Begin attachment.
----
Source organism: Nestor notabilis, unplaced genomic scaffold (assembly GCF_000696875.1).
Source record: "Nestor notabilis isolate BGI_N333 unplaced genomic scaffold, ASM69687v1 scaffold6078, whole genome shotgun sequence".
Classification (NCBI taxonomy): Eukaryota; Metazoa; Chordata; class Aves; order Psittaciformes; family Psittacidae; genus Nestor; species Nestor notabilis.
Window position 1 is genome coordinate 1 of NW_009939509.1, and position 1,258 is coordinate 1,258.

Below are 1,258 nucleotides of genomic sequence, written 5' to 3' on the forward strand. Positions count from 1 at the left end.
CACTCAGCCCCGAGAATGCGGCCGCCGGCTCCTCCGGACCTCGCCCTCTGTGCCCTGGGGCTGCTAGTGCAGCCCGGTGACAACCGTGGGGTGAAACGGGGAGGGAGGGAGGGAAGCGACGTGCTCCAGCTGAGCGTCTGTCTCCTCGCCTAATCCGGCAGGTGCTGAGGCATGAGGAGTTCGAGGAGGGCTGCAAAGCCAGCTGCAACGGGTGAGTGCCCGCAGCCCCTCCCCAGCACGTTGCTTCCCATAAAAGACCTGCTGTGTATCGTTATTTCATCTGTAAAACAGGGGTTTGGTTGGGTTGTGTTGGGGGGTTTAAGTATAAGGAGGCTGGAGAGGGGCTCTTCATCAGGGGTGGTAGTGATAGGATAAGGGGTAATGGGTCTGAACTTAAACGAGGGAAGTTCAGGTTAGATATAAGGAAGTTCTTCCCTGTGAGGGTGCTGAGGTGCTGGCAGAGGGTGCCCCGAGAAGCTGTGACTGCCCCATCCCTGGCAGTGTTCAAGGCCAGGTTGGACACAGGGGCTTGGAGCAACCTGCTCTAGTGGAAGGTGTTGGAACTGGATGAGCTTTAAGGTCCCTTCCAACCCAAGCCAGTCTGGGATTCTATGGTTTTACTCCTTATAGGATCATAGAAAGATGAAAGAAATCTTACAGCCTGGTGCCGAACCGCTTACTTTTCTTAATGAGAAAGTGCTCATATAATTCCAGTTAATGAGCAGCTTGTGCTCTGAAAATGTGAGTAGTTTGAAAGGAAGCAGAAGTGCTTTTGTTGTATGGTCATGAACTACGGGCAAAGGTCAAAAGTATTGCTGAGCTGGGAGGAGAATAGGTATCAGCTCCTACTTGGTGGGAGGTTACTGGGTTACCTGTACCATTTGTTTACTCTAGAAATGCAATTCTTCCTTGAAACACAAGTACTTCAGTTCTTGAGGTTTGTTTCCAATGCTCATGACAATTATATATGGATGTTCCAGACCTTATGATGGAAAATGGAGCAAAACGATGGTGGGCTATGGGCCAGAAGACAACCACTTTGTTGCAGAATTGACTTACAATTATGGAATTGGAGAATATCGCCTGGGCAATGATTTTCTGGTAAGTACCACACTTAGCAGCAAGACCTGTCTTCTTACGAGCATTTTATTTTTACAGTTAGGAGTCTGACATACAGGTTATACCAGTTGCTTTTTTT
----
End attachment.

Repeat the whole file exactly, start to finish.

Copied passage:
Source organism: Nestor notabilis, unplaced genomic scaffold (assembly GCF_000696875.1).
Source record: "Nestor notabilis isolate BGI_N333 unplaced genomic scaffold, ASM69687v1 scaffold6078, whole genome shotgun sequence".
Classification (NCBI taxonomy): Eukaryota; Metazoa; Chordata; class Aves; order Psittaciformes; family Psittacidae; genus Nestor; species Nestor notabilis.
Window position 1 is genome coordinate 1 of NW_009939509.1, and position 1,258 is coordinate 1,258.

Below are 1,258 nucleotides of genomic sequence, written 5' to 3' on the forward strand. Positions count from 1 at the left end.
CACTCAGCCCCGAGAATGCGGCCGCCGGCTCCTCCGGACCTCGCCCTCTGTGCCCTGGGGCTGCTAGTGCAGCCCGGTGACAACCGTGGGGTGAAACGGGGAGGGAGGGAGGGAAGCGACGTGCTCCAGCTGAGCGTCTGTCTCCTCGCCTAATCCGGCAGGTGCTGAGGCATGAGGAGTTCGAGGAGGGCTGCAAAGCCAGCTGCAACGGGTGAGTGCCCGCAGCCCCTCCCCAGCACGTTGCTTCCCATAAAAGACCTGCTGTGTATCGTTATTTCATCTGTAAAACAGGGGTTTGGTTGGGTTGTGTTGGGGGGTTTAAGTATAAGGAGGCTGGAGAGGGGCTCTTCATCAGGGGTGGTAGTGATAGGATAAGGGGTAATGGGTCTGAACTTAAACGAGGGAAGTTCAGGTTAGATATAAGGAAGTTCTTCCCTGTGAGGGTGCTGAGGTGCTGGCAGAGGGTGCCCCGAGAAGCTGTGACTGCCCCATCCCTGGCAGTGTTCAAGGCCAGGTTGGACACAGGGGCTTGGAGCAACCTGCTCTAGTGGAAGGTGTTGGAACTGGATGAGCTTTAAGGTCCCTTCCAACCCAAGCCAGTCTGGGATTCTATGGTTTTACTCCTTATAGGATCATAGAAAGATGAAAGAAATCTTACAGCCTGGTGCCGAACCGCTTACTTTTCTTAATGAGAAAGTGCTCATATAATTCCAGTTAATGAGCAGCTTGTGCTCTGAAAATGTGAGTAGTTTGAAAGGAAGCAGAAGTGCTTTTGTTGTATGGTCATGAACTACGGGCAAAGGTCAAAAGTATTGCTGAGCTGGGAGGAGAATAGGTATCAGCTCCTACTTGGTGGGAGGTTACTGGGTTACCTGTACCATTTGTTTACTCTAGAAATGCAATTCTTCCTTGAAACACAAGTACTTCAGTTCTTGAGGTTTGTTTCCAATGCTCATGACAATTATATATGGATGTTCCAGACCTTATGATGGAAAATGGAGCAAAACGATGGTGGGCTATGGGCCAGAAGACAACCACTTTGTTGCAGAATTGACTTACAATTATGGAATTGGAGAATATCGCCTGGGCAATGATTTTCTGGTAAGTACCACACTTAGCAGCAAGACCTGTCTTCTTACGAGCATTTTATTTTTACAGTTAGGAGTCTGACATACAGGTTATACCAGTTGCTTTTTTT